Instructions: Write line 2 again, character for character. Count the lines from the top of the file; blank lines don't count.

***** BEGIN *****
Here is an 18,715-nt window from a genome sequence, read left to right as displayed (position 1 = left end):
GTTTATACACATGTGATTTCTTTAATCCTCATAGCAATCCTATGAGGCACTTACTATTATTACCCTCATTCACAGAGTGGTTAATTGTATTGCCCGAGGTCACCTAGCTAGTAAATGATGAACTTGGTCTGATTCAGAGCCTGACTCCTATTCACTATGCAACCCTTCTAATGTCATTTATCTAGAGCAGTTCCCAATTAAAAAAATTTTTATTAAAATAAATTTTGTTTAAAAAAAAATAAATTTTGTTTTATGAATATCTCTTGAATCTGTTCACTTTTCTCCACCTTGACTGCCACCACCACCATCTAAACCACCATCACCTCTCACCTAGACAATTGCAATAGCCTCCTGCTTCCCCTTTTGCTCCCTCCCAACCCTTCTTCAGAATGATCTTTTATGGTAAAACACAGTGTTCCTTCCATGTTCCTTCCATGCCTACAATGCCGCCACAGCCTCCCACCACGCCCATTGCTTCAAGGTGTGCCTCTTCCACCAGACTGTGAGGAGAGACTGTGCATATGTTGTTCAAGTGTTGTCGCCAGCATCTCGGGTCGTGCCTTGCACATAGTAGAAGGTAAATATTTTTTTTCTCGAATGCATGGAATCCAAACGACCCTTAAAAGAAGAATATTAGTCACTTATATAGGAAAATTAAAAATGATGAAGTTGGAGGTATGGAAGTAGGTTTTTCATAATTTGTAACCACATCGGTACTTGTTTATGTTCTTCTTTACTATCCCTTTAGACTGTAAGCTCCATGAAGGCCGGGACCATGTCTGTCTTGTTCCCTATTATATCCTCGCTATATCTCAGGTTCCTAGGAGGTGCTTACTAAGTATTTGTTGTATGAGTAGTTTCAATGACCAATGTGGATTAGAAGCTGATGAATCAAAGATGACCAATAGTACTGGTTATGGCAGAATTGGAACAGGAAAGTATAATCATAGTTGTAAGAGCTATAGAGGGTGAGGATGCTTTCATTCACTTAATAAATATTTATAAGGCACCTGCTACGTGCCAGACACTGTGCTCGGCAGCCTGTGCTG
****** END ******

GTTTATACACATGTGATTTCTTTAATCCTCATAGCAATCCTATGAGGCACTTACTATTATTACCCTCATTCACAGAGTGGTTAATTGTATTGCCCGAGGTCACCTAGCTAGTAAATGATGAACTTGGTCTGATTCAGAGCCTGACTCCTATTCACTATGCAACCCTTCTAATGTCATTTATCTAGAGCAGTTCCCAATTAAAAAAATTTTTATTAAAATAAATTTTGTTTAAAAAAAAATAAATTTTGTTTTATGAATATCTCTTGAATCTGTTCACTTTTCTCCACCTTGACTGCCACCACCACCATCTAAACCACCATCACCTCTCACCTAGACAATTGCAATAGCCTCCTGCTTCCCCTTTTGCTCCCTCCCAACCCTTCTTCAGAATGATCTTTTATGGTAAAACACAGTGTTCCTTCCATGTTCCTTCCATGCCTACAATGCCGCCACAGCCTCCCACCACGCCCATTGCTTCAAGGTGTGCCTCTTCCACCAGACTGTGAGGAGAGACTGTGCATATGTTGTTCAAGTGTTGTCGCCAGCATCTCGGGTCGTGCCTTGCACATAGTAGAAGGTAAATATTTTTTTTCTCGAATGCATGGAATCCAAACGACCCTTAAAAGAAGAATATTAGTCACTTATATAGGAAAATTAAAAATGATGAAGTTGGAGGTATGGAAGTAGGTTTTTCATAATTTGTAACCACATCGGTACTTGTTTATGTTCTTCTTTACTATCCCTTTAGACTGTAAGCTCCATGAAGGCCGGGACCATGTCTGTCTTGTTCCCTATTATATCCTCGCTATATCTCAGGTTCCTAGGAGGTGCTTACTAAGTATTTGTTGTATGAGTAGTTTCAATGACCAATGTGGATTAGAAGCTGATGAATCAAAGATGACCAATAGTACTGGTTATGGCAGAATTGGAACAGGAAAGTATAATCATAGTTGTAAGAGCTATAGAGGGTGAGGATGCTTTCATTCACTTAATAAATATTTATAAGGCACCTGCTACGTGCCAGACACTGTGCTCGGCAGCCTGTGCTG